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Inflationary Deception: How Banks Are Evading Reserve Requirements And Inflating The Money Supply

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Tags The Fed

05/08/2005Charles T. Hatch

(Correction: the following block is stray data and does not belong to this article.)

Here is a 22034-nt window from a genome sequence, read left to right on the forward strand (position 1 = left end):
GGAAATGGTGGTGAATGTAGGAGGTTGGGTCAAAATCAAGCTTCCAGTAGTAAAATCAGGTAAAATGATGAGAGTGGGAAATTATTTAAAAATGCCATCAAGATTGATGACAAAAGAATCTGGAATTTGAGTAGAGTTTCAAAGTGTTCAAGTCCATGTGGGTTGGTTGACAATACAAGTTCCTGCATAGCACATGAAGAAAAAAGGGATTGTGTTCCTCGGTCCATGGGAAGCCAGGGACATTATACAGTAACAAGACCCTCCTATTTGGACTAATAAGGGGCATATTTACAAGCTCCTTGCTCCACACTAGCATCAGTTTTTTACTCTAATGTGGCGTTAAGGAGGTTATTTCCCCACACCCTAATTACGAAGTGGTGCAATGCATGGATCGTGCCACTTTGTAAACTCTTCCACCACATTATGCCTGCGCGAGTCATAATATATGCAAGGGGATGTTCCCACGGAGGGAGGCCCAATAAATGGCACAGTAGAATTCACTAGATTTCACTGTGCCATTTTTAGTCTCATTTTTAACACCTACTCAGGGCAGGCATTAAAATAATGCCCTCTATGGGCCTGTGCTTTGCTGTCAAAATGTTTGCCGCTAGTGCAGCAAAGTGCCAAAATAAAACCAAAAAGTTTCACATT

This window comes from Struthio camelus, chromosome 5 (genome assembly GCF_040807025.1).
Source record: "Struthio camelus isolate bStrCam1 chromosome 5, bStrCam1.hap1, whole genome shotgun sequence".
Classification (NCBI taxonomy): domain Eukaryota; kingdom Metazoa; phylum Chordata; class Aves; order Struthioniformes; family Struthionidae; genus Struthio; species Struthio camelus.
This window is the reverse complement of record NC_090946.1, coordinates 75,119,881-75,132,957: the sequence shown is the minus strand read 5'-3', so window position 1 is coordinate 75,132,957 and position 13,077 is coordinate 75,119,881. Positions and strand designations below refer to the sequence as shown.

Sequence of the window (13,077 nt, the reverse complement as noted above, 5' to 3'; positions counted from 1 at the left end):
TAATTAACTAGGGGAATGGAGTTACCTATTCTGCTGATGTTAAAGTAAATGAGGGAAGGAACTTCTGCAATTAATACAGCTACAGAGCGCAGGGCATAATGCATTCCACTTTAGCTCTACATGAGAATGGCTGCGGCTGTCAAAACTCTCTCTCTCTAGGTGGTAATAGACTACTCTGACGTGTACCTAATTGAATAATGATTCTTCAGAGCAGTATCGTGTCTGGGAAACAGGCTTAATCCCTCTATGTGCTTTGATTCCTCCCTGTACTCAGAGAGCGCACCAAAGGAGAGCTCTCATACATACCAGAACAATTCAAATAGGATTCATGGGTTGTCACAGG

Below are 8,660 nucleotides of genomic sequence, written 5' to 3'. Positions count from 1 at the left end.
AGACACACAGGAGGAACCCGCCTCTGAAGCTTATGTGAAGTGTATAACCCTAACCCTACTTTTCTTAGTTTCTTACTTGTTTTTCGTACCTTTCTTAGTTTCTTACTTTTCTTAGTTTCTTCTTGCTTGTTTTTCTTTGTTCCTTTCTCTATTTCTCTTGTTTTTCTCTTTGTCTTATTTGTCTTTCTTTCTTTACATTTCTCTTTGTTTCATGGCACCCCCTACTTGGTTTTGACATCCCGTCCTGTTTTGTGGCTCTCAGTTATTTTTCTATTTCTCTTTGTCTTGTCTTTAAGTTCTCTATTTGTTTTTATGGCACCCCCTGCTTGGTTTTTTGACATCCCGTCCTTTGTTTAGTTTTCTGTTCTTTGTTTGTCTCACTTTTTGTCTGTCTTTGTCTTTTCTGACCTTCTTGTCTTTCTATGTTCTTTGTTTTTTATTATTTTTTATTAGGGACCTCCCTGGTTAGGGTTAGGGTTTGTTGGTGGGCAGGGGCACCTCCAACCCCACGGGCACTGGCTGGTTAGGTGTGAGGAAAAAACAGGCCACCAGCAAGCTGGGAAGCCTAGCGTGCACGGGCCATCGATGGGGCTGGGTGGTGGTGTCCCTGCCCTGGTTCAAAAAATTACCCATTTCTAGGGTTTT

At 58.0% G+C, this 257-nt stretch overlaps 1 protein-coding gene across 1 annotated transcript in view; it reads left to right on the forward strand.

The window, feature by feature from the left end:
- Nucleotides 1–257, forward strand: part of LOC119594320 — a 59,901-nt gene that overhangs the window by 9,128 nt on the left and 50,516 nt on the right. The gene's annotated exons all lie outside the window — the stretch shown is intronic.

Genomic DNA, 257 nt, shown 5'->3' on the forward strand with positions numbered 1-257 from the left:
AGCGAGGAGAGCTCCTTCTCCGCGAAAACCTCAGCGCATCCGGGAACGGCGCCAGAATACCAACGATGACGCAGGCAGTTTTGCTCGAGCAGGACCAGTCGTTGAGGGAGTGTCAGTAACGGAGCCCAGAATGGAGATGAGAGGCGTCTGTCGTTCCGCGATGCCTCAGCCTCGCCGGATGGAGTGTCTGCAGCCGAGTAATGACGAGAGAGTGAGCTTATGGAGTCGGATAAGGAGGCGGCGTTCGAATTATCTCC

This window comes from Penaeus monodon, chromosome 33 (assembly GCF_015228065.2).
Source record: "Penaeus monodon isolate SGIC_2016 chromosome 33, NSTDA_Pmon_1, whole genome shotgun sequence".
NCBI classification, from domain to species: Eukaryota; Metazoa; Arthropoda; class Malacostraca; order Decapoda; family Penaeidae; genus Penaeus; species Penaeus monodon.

Viewed from a practical definition of money, the banking system appears to be engaged in a significant monetary inflation. The use of reserve-sweep programs, which started in 1994, has allowed banks to reduce the effective reserve requirement on transaction deposits (demand and other checking deposits), freeing up high-powered money for other purposes. This activity has effectively lowered the reserve ratio of banks. While this is old news, this paper examines the monetary evidence over the past decade of sweeps programs and finds there is ample reason for concern that monetary inflation is accelerating because of these programs. The sweeps programs produce distortions in reported monetary components that tend to hide this fact. The symptoms have been a low growth rate of transaction deposits and M1 from 1995 through 2001 coupled with an abnormally large increase in reported savings deposits since 1995. The growth rate of reported savings deposits has accelerated further since early 2001. Two correction methodologies are used to estimate the true level of savings accounts, transaction deposits, and M1. One method uses sweeps estimates from the Federal Reserve, and the other uses an extrapolation of the growth rate of savings accounts from a period before the initiation of sweeps programs. Both methods show a large increase in transaction deposit money. The author concludes that a significant monetary inflation is taking place and is laying the foundation for price inflation in the years ahead.

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